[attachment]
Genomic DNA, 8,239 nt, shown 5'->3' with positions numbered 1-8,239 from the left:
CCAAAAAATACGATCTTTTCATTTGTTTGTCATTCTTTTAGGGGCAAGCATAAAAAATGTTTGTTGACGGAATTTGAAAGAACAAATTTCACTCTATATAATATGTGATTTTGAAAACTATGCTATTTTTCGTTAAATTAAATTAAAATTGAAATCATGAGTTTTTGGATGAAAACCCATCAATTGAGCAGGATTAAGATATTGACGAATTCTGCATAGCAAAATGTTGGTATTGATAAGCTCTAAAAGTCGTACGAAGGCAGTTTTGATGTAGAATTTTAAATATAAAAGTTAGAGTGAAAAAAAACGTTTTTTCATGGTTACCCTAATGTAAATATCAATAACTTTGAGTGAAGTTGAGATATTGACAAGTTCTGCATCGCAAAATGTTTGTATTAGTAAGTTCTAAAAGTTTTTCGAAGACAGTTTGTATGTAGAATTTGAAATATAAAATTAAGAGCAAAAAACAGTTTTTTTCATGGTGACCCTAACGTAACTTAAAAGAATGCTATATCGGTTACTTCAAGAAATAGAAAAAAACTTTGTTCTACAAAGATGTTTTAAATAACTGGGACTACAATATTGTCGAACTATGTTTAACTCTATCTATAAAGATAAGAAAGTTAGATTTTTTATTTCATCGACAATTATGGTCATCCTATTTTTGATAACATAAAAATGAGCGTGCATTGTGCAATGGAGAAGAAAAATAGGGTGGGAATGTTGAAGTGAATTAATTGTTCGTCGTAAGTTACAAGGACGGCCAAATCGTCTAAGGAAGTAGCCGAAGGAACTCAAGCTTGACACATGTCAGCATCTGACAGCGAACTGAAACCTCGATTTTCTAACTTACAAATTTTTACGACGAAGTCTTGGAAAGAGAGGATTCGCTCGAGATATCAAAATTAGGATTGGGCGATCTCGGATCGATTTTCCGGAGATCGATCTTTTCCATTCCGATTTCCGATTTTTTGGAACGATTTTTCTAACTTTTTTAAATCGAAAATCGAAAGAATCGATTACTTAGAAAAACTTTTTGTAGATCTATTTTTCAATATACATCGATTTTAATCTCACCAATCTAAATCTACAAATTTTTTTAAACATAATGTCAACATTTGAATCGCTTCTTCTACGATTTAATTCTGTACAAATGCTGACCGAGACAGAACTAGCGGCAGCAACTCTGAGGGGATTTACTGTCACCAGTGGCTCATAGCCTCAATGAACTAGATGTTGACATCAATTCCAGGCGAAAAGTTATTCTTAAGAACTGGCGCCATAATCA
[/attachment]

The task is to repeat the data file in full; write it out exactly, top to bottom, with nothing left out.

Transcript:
Genomic DNA, 8,239 nt, shown 5'->3' with positions numbered 1-8,239 from the left:
CCAAAAAATACGATCTTTTCATTTGTTTGTCATTCTTTTAGGGGCAAGCATAAAAAATGTTTGTTGACGGAATTTGAAAGAACAAATTTCACTCTATATAATATGTGATTTTGAAAACTATGCTATTTTTCGTTAAATTAAATTAAAATTGAAATCATGAGTTTTTGGATGAAAACCCATCAATTGAGCAGGATTAAGATATTGACGAATTCTGCATAGCAAAATGTTGGTATTGATAAGCTCTAAAAGTCGTACGAAGGCAGTTTTGATGTAGAATTTTAAATATAAAAGTTAGAGTGAAAAAAAACGTTTTTTCATGGTTACCCTAATGTAAATATCAATAACTTTGAGTGAAGTTGAGATATTGACAAGTTCTGCATCGCAAAATGTTTGTATTAGTAAGTTCTAAAAGTTTTTCGAAGACAGTTTGTATGTAGAATTTGAAATATAAAATTAAGAGCAAAAAACAGTTTTTTTCATGGTGACCCTAACGTAACTTAAAAGAATGCTATATCGGTTACTTCAAGAAATAGAAAAAAACTTTGTTCTACAAAGATGTTTTAAATAACTGGGACTACAATATTGTCGAACTATGTTTAACTCTATCTATAAAGATAAGAAAGTTAGATTTTTTATTTCATCGACAATTATGGTCATCCTATTTTTGATAACATAAAAATGAGCGTGCATTGTGCAATGGAGAAGAAAAATAGGGTGGGAATGTTGAAGTGAATTAATTGTTCGTCGTAAGTTACAAGGACGGCCAAATCGTCTAAGGAAGTAGCCGAAGGAACTCAAGCTTGACACATGTCAGCATCTGACAGCGAACTGAAACCTCGATTTTCTAACTTACAAATTTTTACGACGAAGTCTTGGAAAGAGAGGATTCGCTCGAGATATCAAAATTAGGATTGGGCGATCTCGGATCGATTTTCCGGAGATCGATCTTTTCCATTCCGATTTCCGATTTTTTGGAACGATTTTTCTAACTTTTTTAAATCGAAAATCGAAAGAATCGATTACTTAGAAAAACTTTTTGTAGATCTATTTTTCAATATACATCGATTTTAATCTCACCAATCTAAATCTACAAATTTTTTTAAACATAATGTCAACATTTGAATCGCTTCTTCTACGATTTAATTCTGTACAAATGCTGACCGAGACAGAACTAGCGGCAGCAACTCTGAGGGGATTTACTGTCACCAGTGGCTCATAGCCTCAATGAACTAGATGTTGACATCAATTCCAGGCGAAAAGTTATTCTTAAGAACTGGCGCCATAATCA